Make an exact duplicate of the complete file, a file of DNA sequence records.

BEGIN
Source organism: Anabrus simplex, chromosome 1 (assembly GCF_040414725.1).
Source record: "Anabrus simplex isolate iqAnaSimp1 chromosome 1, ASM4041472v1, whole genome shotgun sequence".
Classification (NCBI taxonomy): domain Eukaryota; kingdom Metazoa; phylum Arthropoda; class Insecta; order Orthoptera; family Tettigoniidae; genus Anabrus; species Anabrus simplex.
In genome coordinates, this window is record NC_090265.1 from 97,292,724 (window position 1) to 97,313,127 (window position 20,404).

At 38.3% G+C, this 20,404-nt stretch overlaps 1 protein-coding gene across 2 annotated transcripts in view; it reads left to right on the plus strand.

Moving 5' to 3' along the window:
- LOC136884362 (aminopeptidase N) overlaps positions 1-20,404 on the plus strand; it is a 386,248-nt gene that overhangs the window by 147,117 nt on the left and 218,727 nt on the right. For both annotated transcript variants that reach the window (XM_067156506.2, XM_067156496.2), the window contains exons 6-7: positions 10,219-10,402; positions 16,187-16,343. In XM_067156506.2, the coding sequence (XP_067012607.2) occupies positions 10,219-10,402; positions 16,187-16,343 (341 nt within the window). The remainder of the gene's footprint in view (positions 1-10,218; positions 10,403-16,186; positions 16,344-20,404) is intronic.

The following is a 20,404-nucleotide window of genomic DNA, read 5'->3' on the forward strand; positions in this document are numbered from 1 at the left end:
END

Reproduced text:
Source organism: Anabrus simplex, chromosome 1 (assembly GCF_040414725.1).
Source record: "Anabrus simplex isolate iqAnaSimp1 chromosome 1, ASM4041472v1, whole genome shotgun sequence".
Classification (NCBI taxonomy): domain Eukaryota; kingdom Metazoa; phylum Arthropoda; class Insecta; order Orthoptera; family Tettigoniidae; genus Anabrus; species Anabrus simplex.
In genome coordinates, this window is record NC_090265.1 from 97,292,724 (window position 1) to 97,313,127 (window position 20,404).

At 38.3% G+C, this 20,404-nt stretch overlaps 1 protein-coding gene across 2 annotated transcripts in view; it reads left to right on the plus strand.

Moving 5' to 3' along the window:
- LOC136884362 (aminopeptidase N) overlaps positions 1-20,404 on the plus strand; it is a 386,248-nt gene that overhangs the window by 147,117 nt on the left and 218,727 nt on the right. For both annotated transcript variants that reach the window (XM_067156506.2, XM_067156496.2), the window contains exons 6-7: positions 10,219-10,402; positions 16,187-16,343. In XM_067156506.2, the coding sequence (XP_067012607.2) occupies positions 10,219-10,402; positions 16,187-16,343 (341 nt within the window). The remainder of the gene's footprint in view (positions 1-10,218; positions 10,403-16,186; positions 16,344-20,404) is intronic.

The following is a 20,404-nucleotide window of genomic DNA, read 5'->3' on the forward strand; positions in this document are numbered from 1 at the left end: